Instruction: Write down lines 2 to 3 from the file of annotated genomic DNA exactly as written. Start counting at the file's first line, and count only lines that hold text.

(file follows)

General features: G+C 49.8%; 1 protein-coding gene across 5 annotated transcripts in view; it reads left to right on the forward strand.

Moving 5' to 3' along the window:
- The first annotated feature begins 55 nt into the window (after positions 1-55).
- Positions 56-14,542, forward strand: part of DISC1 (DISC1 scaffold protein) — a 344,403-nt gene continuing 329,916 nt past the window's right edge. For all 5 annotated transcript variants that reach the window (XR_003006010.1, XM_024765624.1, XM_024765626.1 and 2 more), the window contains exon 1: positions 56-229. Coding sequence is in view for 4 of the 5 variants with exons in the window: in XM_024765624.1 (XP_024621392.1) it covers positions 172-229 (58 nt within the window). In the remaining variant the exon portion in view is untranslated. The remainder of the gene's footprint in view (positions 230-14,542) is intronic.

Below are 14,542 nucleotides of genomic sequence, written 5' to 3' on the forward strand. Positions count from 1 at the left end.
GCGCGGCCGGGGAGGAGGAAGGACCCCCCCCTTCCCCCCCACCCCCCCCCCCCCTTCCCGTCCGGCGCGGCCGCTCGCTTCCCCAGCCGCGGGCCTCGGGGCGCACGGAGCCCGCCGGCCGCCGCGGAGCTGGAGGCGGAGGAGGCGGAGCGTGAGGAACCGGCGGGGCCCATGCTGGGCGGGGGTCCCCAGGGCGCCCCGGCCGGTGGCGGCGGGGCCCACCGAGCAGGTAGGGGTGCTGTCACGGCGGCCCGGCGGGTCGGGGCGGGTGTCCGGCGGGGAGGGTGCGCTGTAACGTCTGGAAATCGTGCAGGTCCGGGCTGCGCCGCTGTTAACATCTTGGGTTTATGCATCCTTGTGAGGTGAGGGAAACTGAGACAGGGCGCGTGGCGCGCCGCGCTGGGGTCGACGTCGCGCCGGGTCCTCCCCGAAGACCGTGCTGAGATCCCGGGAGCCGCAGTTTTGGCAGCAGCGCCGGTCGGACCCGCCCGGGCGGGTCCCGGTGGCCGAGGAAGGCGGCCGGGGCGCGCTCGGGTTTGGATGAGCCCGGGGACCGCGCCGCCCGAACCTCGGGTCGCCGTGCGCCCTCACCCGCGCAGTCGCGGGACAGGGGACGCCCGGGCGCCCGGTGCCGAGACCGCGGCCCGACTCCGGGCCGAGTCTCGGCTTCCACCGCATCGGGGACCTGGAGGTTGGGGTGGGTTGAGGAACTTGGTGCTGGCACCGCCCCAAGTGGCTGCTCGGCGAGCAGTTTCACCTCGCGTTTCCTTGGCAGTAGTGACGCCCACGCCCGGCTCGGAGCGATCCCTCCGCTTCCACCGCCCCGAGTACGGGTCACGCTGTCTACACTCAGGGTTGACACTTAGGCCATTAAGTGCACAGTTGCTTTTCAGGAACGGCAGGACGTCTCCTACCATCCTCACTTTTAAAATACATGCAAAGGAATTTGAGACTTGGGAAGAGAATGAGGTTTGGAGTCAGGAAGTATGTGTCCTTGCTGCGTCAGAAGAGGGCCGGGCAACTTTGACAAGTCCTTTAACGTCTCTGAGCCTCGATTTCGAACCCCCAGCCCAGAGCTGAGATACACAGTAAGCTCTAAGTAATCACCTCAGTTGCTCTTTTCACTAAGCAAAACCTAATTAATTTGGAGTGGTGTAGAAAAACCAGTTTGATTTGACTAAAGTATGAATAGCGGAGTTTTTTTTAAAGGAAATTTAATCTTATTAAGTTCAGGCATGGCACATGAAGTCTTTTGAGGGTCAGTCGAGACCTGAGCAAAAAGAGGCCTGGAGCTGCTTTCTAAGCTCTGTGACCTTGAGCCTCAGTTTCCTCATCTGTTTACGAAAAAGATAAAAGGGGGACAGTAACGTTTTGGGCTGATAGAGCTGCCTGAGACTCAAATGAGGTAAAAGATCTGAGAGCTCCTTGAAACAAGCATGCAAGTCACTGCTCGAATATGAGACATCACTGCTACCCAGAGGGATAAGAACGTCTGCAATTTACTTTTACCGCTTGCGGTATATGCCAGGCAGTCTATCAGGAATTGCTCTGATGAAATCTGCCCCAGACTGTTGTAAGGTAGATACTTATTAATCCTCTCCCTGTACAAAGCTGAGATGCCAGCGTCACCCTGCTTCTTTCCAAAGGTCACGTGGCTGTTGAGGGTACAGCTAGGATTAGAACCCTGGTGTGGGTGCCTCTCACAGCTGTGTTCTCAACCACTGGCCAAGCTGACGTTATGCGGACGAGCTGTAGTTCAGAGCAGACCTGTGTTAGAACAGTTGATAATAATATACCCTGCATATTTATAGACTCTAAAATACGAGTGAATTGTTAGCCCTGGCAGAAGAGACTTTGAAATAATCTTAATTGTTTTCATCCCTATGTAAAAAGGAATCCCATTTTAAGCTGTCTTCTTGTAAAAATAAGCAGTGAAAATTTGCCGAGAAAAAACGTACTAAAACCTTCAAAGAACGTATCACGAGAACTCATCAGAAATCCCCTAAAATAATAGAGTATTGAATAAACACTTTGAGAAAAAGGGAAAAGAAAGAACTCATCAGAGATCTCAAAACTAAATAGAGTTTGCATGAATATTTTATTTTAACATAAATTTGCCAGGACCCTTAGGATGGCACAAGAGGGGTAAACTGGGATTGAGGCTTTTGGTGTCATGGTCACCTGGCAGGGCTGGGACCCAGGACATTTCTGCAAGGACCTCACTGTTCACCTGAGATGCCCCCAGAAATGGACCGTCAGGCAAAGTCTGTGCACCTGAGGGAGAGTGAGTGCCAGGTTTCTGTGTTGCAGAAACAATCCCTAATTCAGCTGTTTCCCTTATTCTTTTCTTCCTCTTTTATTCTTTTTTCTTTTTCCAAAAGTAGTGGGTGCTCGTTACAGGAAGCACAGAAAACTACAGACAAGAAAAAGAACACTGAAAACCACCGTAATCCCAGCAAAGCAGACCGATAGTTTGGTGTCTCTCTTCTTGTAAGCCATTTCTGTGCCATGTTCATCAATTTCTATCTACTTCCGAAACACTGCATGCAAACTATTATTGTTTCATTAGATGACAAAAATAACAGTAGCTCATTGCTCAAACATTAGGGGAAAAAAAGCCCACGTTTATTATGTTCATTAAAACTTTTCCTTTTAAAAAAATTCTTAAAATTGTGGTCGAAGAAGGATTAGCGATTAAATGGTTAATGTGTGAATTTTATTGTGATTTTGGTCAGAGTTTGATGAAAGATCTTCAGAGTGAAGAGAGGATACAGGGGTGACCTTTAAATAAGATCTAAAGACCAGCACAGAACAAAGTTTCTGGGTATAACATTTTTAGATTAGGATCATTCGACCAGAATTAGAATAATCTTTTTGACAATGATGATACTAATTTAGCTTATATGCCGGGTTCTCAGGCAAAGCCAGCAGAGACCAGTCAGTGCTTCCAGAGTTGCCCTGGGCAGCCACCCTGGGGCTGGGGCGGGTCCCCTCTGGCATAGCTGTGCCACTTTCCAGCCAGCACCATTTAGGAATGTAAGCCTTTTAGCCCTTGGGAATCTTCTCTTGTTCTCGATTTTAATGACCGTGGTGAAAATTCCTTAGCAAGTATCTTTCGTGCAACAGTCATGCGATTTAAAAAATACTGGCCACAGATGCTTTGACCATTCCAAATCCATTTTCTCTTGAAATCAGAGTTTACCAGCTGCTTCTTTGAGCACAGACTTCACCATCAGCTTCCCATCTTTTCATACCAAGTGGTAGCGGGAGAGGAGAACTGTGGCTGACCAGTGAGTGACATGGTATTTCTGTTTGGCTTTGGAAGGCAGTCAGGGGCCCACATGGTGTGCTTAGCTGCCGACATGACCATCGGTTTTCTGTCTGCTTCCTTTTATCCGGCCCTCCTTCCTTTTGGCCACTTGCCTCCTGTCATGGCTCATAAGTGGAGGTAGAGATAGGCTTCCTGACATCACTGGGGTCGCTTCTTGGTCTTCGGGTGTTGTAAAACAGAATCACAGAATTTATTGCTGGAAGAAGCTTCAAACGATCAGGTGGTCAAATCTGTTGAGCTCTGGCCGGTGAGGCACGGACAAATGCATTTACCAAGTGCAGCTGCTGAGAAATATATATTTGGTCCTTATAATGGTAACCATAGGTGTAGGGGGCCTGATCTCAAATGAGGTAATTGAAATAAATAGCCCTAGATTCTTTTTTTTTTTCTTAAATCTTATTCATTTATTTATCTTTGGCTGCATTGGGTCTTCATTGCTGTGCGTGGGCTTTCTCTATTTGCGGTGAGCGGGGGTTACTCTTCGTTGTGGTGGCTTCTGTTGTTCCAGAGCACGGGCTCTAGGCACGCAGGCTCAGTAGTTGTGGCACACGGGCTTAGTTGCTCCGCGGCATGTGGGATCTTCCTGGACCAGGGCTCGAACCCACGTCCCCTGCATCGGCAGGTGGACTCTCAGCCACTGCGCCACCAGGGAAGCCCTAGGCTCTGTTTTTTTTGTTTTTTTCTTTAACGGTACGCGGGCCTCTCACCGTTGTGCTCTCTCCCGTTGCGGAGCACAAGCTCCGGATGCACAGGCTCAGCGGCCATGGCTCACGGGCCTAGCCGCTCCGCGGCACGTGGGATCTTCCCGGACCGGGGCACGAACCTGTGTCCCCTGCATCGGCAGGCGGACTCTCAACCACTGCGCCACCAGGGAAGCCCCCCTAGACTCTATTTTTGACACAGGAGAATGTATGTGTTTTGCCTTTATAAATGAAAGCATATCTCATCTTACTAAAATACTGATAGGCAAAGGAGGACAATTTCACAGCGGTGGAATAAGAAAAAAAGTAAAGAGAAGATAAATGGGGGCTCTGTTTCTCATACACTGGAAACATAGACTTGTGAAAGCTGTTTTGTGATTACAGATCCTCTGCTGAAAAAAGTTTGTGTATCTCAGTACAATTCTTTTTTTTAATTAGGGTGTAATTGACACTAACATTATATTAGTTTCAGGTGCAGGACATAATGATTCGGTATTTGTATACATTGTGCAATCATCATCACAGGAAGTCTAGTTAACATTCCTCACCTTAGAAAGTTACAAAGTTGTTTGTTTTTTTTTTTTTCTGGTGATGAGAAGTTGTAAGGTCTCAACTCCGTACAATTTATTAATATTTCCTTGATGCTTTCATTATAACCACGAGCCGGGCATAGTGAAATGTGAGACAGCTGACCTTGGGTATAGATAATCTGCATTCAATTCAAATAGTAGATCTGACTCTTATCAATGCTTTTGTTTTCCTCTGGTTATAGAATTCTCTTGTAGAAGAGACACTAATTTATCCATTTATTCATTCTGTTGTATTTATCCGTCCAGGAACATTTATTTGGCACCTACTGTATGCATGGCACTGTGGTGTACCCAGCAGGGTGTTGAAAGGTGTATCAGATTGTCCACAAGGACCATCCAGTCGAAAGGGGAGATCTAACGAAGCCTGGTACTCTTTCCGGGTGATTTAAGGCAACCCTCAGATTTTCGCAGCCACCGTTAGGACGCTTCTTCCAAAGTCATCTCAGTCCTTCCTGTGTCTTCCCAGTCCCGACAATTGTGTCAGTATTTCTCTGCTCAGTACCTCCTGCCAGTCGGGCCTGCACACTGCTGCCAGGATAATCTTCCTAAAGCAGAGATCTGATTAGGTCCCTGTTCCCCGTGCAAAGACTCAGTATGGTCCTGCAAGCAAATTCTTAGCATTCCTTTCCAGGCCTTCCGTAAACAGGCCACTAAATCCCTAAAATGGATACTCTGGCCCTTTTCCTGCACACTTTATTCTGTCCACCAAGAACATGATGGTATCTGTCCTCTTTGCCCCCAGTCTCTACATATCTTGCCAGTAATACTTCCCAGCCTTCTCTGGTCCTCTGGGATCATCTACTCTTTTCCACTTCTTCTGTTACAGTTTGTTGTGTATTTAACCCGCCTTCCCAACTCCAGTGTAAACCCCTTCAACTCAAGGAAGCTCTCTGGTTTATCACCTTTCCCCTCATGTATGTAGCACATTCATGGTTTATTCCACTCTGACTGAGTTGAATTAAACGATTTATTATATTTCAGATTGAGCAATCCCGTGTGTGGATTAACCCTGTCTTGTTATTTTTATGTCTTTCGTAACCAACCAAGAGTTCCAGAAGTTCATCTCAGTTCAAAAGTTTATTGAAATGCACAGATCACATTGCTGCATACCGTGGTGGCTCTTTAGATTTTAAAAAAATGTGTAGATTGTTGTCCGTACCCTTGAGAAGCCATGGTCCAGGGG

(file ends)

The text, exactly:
Moving 5' to 3' along the window:
- The first annotated feature begins 55 nt into the window (after positions 1-55).